Principal conditions or events that raise substantial doubt about the entity’s ability to continue as a going concern
Management’s evaluation of the significance of those conditions or events in relation to the entity’s ability to meet its obligations
Management’s plans that are intended to mitigate the conditions or events that raise substantial doubt about the entity’s ability to continue as a going concern
Sample Going Concern Disclosure – Substantial Doubt Not Alleviated
An example disclosure follows:
Note 2 – Going Concern
The financial statements have been prepared on a going concern basis which assumes the Company will be able to realize its assets and discharge its liabilities in the normal course of business for the foreseeable future. The Company had losses of $1,232,555 in the current year. The Company has incurred accumulated losses of $2,891,727 as of March 31, 2017. Cash flows used in operations totaled $555,897 for the year ended March 31, 2017.
Management believes these conditions raise substantial doubt about the Company’s ability to continue as a going concern within the next twelve months from the date these financial statements are available to be issued. The ability to continue as a going concern is dependent upon profitable future operations, positive cash flows, and additional financing.
Management intends to finance operating costs over the next twelve months with existing cash on hand and loans from its directors. Management is also working to secure new bank financing. The Company’s ability to obtain the new financing is not known at this time.
Notice this note includes a statement that substantial doubt is present. Though management’s plans are disclosed, the probability of success is not provided.
Going Concern Accounting Summary
ASU 2014-15 focuses on management’s assessment regarding whether substantial doubt exists. If substantial doubt exists, then disclosures are required. Here’s a short video summarizing 2014-15:
Thus far, we’ve addressed the stage 1. management decisions. As you can see management’s considerations focus on disclosures. By contrast, auditors focus on the audit opinion. Now, let’s look at what auditors must do.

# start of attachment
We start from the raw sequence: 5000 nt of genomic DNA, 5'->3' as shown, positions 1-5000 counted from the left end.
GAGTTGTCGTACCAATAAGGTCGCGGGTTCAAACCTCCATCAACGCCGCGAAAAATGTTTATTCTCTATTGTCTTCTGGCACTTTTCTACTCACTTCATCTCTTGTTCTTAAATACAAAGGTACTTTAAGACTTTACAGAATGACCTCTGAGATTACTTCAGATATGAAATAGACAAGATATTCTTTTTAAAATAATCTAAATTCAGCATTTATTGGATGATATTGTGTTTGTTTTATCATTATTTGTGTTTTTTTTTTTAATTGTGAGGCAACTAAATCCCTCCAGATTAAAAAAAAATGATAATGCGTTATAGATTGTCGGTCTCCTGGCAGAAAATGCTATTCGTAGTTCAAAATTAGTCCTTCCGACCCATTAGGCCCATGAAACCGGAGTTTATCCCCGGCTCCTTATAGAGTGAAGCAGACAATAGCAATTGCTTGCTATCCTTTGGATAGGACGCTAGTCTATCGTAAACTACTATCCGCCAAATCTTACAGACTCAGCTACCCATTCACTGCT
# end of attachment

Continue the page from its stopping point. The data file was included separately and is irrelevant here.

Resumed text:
2. Auditor Decisions Regarding Going Concern
SAS 132 provides guidance concerning the auditor’s consideration of an entity’s ability to continue as a going concern.
Auditing Going Concern Accounting
SAS 132, paragraph 10, states the objectives of the auditor are as follows:
Obtain sufficient appropriate audit evidenceregarding, and to conclude on, the appropriateness of management’s use of the going concern basis of accounting, when relevant, in the preparation of the financial statements
Conclude, based on the audit evidence obtained, whether substantial doubt about an entity’s ability to continue as a going concern for a reasonable period of time exists
Evaluate the possible financial statement effects, including the adequacy of disclosure regarding the entity’s ability to continue as a going concern for a reasonable period of time
Report in accordance with this SAS
These objectives can be summarized as follows:
Conclude about whether the going concern basis of accounting is appropriate
Determine whether substantial doubt is present
Determine whether the going concern disclosures are adequate
Issue an appropriate opinion
In light of these objectives, certain audit procedures are necessary.
Risk Assessment Procedures
In the risk assessment phase of an audit, the auditor should consider whether conditions or events raise substantial doubt. In doing so, the auditor should examine any preliminary management evaluation of going concern. If such an evaluation was performed, the auditor should review it with management. If no evaluation has occurred, then the auditor should discuss with management the appropriateness of using the going concern basis of accounting (the liquidation basis of accounting is required by ASC 205-30 when the entity’s liquidation is imminent) and whether there are conditions or events that raise substantial doubt.
The auditor is to consider conditions and events that raise substantial doubt about an entity’s ability to continue as a going concern for areasonable period of time. What is a reasonable period of time? It is the period of time required by the applicable financial reporting framework or, if no such requirement exists, within one year after the date that the financial statements are issued (or within one year after the date that the financial statements are available to be issued, when applicable). The governmental accounting standards require an evaluation period of “12 months beyond the date of the financial statements.”
Auditors should consider negative financial trends or factors such as:
Working capital deficiencies
Negative cash flows from operating activities
Default on loans
A denial of trade credit from suppliers
Need to restructure debt
Need to dispose of assets
Work stoppages or other labor problems
Need to significantly revise operations
Loss of key customers or suppliers
The need for new capital
The risk assessment procedures are a part of planning an audit. You may obtain new information as you perform the engagement.
Remaining Alert Throughout the Audit